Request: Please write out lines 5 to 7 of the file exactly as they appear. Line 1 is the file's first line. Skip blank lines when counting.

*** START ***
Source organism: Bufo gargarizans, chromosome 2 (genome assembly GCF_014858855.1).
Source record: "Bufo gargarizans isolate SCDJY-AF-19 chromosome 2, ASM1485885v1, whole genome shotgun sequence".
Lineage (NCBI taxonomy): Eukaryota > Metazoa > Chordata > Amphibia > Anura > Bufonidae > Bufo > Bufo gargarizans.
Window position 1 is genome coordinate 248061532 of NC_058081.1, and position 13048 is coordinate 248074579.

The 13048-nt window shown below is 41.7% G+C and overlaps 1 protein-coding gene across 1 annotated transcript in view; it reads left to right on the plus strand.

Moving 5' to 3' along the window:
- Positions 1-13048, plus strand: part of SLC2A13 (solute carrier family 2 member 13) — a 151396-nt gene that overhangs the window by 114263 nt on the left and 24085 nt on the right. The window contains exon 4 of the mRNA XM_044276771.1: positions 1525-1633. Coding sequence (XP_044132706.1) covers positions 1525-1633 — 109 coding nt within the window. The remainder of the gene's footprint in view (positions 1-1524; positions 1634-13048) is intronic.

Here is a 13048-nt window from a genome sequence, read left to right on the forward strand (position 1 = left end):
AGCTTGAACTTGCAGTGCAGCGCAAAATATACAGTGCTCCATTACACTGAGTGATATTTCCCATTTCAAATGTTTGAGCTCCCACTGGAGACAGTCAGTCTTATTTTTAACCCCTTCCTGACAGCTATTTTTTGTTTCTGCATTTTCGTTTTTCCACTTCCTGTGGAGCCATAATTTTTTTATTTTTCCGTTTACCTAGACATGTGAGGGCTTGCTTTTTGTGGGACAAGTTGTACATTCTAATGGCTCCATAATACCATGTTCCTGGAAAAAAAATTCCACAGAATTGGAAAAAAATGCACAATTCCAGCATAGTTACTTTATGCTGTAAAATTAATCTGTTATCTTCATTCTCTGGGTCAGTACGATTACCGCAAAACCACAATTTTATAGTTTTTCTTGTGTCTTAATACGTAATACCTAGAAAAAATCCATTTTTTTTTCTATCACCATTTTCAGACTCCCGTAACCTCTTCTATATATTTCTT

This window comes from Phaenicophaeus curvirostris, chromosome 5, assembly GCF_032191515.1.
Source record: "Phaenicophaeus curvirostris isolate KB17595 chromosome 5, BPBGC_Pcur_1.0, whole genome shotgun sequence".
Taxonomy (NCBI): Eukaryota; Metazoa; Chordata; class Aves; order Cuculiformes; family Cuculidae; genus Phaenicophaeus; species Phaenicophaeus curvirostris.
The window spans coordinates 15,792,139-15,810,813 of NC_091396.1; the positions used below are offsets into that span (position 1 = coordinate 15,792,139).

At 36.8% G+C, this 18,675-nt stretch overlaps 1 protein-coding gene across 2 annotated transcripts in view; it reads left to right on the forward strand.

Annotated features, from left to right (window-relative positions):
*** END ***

The 13048-nt window shown below is 41.7% G+C and overlaps 1 protein-coding gene across 1 annotated transcript in view; it reads left to right on the plus strand.

Moving 5' to 3' along the window:
- Positions 1-13048, plus strand: part of SLC2A13 (solute carrier family 2 member 13) — a 151396-nt gene that overhangs the window by 114263 nt on the left and 24085 nt on the right. The window contains exon 4 of the mRNA XM_044276771.1: positions 1525-1633. Coding sequence (XP_044132706.1) covers positions 1525-1633 — 109 coding nt within the window. The remainder of the gene's footprint in view (positions 1-1524; positions 1634-13048) is intronic.